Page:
DMC Live: World Health Systems Under Pressure

Wednesday, September 21st, 2005
This post was written by Melanie Matthews

Guest Blogger: Patricia Donovan

Note: This week, HIN reports live from the Disease Management Congress in Orlando, Florida.

Orlando — An aging population that is driving healthcare spending to new levels and impacting worker productivity and the gross national product is not a concern unique to the United States. That’s why representatives from nine countries have gathered at the first annual International Disease Management Summit to share strategies for implementing disease management programs worldwide.

“There is lots of confusion around the world between the prevention of disease (wellness), and true disease management,” said Warren E. Todd, the executive director of the International Disease Management Alliance (IDMA), which is sponsoring the summit. “But the dual world crisis of chronic disease and obesity is forcing countries around the world to investigate the benefits of disease management.”

Despite the positive impact disease management has had on ROI in the United States, the variety of healthcare programs, differences between physician- and patient-centric programs and the confusion between wellness and disease management worldwide has made many countries resistant to the idea of disease management, he continued.

Four factors that determine a country’s receptiveness to disease management are that country’s political agenda, healthcare market, IT maturity and readiness to accept the concept of disease management, according to Simone Christiane Seiter, MD, of Germany who is leading a CapGemini-sponsored effort to increase awareness of disease management. “Some regions of a country that are autonomous may be better prepared than the country as a whole,” she stated.

Based on these factors, the United Kingdom, the Netherlands and Sweden have been designated “fast movers,” she said. In England, the National Health Service has launched several pilot initiatives that test the efficacy of pay for performance and quality improvement efforts. “The results have not been very well publicized, but there has been a lot of work in this area,” according to Dr. Rick Botelho, who has conducted training for UK-based doctors. Dr. Botelho, a frequent speaker on the effect of behavior modification in disease management, has presented at several Healthcare Intelligence Network-sponsored audio conferences.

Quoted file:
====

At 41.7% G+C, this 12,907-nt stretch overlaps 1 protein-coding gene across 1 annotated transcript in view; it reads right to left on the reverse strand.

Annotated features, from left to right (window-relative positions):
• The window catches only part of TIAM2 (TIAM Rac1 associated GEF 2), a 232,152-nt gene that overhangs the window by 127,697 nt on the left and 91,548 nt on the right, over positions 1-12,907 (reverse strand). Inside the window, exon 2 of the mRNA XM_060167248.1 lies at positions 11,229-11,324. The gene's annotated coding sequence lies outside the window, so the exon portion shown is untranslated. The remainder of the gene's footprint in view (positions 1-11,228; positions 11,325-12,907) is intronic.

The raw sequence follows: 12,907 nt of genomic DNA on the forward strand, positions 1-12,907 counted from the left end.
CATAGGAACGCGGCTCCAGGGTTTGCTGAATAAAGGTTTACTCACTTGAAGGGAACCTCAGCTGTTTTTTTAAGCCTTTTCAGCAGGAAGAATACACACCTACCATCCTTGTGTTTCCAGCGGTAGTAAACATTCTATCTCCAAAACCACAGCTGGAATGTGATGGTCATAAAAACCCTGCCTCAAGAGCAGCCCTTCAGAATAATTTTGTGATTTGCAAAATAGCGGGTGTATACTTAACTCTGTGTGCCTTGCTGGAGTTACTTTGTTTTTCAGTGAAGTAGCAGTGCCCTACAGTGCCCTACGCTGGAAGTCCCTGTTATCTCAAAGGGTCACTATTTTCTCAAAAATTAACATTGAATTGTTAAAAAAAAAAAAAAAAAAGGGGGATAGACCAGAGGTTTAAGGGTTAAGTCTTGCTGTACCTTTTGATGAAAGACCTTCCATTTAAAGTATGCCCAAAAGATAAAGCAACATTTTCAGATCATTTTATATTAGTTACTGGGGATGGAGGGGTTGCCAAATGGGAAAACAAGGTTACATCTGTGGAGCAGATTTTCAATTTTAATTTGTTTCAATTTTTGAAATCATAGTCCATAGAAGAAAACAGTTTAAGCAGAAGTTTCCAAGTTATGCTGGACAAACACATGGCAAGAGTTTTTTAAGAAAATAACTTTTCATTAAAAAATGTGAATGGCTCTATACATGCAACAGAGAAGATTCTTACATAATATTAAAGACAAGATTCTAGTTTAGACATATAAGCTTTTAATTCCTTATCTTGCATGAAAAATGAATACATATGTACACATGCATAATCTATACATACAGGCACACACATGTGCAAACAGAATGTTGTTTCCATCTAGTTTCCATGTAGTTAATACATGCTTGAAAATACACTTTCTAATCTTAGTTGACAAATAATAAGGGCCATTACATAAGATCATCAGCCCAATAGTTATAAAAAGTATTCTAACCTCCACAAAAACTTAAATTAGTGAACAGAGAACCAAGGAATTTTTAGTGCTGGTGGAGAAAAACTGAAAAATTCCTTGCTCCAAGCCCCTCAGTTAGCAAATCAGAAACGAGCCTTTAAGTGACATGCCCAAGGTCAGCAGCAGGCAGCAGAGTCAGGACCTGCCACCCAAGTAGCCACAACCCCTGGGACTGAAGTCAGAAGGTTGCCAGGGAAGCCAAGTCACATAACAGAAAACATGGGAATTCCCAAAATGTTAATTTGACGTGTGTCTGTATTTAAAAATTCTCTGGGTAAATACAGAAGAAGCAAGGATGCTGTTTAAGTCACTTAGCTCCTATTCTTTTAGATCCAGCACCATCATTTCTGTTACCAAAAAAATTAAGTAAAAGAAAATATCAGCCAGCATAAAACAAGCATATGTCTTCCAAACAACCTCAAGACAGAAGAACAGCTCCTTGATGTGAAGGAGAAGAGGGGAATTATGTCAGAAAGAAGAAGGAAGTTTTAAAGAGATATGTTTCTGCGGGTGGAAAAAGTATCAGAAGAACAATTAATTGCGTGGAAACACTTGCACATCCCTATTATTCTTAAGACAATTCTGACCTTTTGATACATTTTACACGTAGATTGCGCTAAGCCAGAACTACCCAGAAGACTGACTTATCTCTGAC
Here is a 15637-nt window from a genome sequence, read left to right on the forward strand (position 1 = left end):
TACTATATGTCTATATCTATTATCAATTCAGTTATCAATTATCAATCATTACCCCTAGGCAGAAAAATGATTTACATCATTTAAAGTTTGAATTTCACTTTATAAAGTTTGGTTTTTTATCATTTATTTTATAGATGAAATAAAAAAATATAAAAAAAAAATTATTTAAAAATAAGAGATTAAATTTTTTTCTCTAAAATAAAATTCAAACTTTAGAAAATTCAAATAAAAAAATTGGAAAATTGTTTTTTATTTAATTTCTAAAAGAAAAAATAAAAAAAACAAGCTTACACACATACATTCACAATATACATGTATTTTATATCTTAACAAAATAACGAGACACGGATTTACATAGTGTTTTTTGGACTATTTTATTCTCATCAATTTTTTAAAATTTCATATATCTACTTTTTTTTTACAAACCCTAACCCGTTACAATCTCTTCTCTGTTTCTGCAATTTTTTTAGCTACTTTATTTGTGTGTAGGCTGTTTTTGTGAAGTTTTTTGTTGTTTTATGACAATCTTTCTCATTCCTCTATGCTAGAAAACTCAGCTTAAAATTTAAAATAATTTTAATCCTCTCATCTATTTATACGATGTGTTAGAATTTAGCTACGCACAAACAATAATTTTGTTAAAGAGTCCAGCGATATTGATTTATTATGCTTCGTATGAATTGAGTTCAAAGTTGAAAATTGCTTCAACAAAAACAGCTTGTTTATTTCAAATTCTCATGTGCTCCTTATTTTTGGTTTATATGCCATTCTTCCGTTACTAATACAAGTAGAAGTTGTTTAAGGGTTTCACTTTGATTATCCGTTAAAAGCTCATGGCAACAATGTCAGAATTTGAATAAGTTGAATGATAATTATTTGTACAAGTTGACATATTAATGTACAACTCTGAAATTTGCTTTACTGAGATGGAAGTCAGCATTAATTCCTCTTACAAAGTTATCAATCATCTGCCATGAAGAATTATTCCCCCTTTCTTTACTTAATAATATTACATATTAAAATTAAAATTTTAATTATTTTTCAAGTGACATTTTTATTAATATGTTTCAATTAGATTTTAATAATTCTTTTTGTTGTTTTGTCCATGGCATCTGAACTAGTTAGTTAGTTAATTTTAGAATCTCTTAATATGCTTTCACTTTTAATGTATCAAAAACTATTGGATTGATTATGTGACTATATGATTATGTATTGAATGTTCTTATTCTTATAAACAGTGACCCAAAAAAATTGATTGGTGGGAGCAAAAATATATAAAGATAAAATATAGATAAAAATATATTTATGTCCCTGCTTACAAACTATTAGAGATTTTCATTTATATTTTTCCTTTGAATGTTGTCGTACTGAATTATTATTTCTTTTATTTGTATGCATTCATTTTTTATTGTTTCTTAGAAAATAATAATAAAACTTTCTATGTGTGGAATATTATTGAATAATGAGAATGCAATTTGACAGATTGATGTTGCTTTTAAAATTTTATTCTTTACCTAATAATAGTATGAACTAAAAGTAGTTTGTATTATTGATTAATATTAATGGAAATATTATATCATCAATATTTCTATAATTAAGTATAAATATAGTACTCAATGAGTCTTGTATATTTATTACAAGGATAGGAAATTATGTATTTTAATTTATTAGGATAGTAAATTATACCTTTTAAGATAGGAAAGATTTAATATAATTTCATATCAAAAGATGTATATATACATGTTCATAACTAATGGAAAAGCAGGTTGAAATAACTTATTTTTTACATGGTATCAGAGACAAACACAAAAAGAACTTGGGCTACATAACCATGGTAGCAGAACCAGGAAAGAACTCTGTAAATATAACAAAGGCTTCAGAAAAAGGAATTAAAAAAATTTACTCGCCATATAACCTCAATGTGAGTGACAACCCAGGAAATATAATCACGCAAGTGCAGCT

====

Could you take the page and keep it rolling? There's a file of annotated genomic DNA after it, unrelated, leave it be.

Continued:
Because the European Union has ruled that it is up to individual member countries to regulate healthcare, the idea of a union-wide program is a long way off, said Dr. Seiter. “But we hope to introduce the idea of a healthcare card that can be used in several countries to access patient healthcare information.”

“There is also the NIH—Not Invented Here—syndrome that exists in Europe,” contributed one participant. European countries are often skeptical of concepts developed outside their country.

During the daylong summit, which is co-located with the 10th annual Disease Management Congress, participants will share how they have adapted and expanded upon successful DM models to address the unique needs of their countries.

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